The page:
California improves abortion access as Republican-controlled states rollback


Briana Walden

Gov. Gavin Newsom arrives at CSUN on Oct. 6, 2021, in Northridge, Calif.

Ileana Torres-Cabezas, Reporter

California’s Democratic Gov. Gavin Newsom signed a bill on March 22 making abortions cheaper for individuals with private health care plans by eliminating out-of-pocket expenses.

Senate Bill 245, also known as the Abortion Accessibility Act, was introduced by Democratic state Sen. Lena Gonzalez of Long Beach. The law prevents health insurance companies from charging copays, deductibles or other cost-sharing requirements for abortion services.

Copay and deductible costs are averaged at $543 and can be as expensive as $887, depending on how far along the woman is into her pregnancy, according to the California Health Benefits Review Program.

The Abortion Accessibility Act is one of many bills relating to abortion that state legislatures across the country, on both sides of the aisle, are introducing as they prepare for a U.S. Supreme Court decision on a Mississippi abortion law expected this summer that could overrule the existing precedent of Roe v. Wade.

Roe v. Wade is the 1973 landmark legal decision that gave women access to legal abortions pre-fetal viability, while also allowing the state to “regulate procedure” post-viability.

Dobbs v. Jackson Women’s Health Organization is the case currently before the court that challenges that decision. It was enacted in Mississippi in 2018 and banned abortions after 15 weeks of pregnancy. If the court rules in favor of the state of Mississippi, it would give states the option to either ban, or more severely restrict, access to abortion.

In Oklahoma, a bill was just signed by Republican Gov. Kevin Stitt making it illegal to perform abortions, with the only exception being to save the life of the mother. Providers could be faced with a maximum sentence of 10 years in prison and a fine of up to $100,000.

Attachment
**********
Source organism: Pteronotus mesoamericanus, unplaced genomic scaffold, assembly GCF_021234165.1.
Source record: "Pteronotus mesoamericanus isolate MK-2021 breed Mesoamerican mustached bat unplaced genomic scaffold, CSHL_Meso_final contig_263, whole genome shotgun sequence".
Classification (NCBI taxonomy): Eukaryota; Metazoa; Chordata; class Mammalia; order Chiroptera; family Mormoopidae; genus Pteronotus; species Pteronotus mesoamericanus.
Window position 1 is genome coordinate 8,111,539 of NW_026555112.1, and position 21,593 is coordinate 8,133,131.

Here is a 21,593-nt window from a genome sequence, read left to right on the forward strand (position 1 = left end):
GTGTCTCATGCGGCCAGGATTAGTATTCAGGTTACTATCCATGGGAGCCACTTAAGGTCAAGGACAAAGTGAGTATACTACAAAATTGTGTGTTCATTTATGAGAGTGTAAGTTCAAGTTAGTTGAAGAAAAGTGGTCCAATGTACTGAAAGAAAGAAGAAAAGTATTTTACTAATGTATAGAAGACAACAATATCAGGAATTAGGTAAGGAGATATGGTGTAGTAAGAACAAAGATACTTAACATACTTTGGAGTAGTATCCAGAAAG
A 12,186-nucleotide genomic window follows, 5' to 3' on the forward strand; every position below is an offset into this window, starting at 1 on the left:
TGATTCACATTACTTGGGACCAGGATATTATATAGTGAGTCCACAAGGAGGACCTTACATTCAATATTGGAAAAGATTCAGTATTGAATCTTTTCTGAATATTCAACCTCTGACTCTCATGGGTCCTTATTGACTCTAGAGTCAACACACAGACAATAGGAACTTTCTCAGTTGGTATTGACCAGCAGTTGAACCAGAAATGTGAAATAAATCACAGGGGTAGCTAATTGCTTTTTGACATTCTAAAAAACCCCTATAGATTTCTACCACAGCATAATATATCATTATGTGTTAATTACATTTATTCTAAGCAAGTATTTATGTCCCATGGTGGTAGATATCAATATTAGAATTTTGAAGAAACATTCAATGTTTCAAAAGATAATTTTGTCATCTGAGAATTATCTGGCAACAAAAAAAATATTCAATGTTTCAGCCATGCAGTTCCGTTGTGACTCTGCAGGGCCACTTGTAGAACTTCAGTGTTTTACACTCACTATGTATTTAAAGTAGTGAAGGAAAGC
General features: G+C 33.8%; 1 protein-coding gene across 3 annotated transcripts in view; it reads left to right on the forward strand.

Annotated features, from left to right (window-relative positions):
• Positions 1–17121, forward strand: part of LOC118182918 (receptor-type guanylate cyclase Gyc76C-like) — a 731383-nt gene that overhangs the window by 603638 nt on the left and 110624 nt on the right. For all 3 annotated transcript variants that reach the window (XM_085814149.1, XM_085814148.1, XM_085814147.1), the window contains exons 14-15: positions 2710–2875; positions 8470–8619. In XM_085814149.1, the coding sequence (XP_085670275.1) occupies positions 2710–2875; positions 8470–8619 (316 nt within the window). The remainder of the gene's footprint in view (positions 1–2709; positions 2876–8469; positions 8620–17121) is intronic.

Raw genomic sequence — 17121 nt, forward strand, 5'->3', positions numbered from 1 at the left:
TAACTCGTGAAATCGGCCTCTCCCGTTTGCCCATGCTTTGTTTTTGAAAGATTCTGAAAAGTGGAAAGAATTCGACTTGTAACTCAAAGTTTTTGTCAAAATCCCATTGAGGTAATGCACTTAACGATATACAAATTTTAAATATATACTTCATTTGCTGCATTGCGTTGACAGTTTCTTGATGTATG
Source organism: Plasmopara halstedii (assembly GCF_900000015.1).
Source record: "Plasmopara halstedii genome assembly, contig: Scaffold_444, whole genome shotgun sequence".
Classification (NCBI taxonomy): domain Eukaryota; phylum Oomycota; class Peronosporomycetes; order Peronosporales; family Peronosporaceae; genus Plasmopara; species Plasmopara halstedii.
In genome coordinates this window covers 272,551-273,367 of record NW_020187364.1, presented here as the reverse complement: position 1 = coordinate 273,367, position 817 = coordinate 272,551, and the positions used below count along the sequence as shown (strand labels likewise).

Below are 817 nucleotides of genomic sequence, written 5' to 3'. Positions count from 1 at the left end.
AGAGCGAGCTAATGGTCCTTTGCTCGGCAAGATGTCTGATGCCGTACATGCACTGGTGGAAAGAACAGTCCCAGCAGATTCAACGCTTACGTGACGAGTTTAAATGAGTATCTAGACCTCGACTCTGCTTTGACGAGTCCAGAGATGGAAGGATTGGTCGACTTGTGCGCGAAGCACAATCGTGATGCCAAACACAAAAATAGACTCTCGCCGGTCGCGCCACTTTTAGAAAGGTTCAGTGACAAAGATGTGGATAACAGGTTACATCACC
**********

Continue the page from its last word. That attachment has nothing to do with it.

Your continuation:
Legislation like this has passed this year in a slew of Republican-controlled legislatures in states like Arizona, Idaho and Wyoming, according to the New York Times.

Colorado Democratic Gov. Jared Polis recently signed a bill on March 4 that codified the right to an abortion.

“As states across the country attempt to move us backwards by restricting fundamental reproductive rights, California continues to protect and advance reproductive freedom for all,” Newsom said in a press release. “With this legislation, we’ll help ensure equitable, affordable access to abortion services so that out-of-pocket costs don’t stand in the way of receiving care.”

Jodi Hicks, president and CEO of Planned Parenthood Affiliates of California, said in a statement that the Abortion Accessability Act is a major step in making abortion services more accessible and affordable for Californians.

“SB 245 becoming law means that more Californians will be able to access the care they want, when they want,” Hicks said.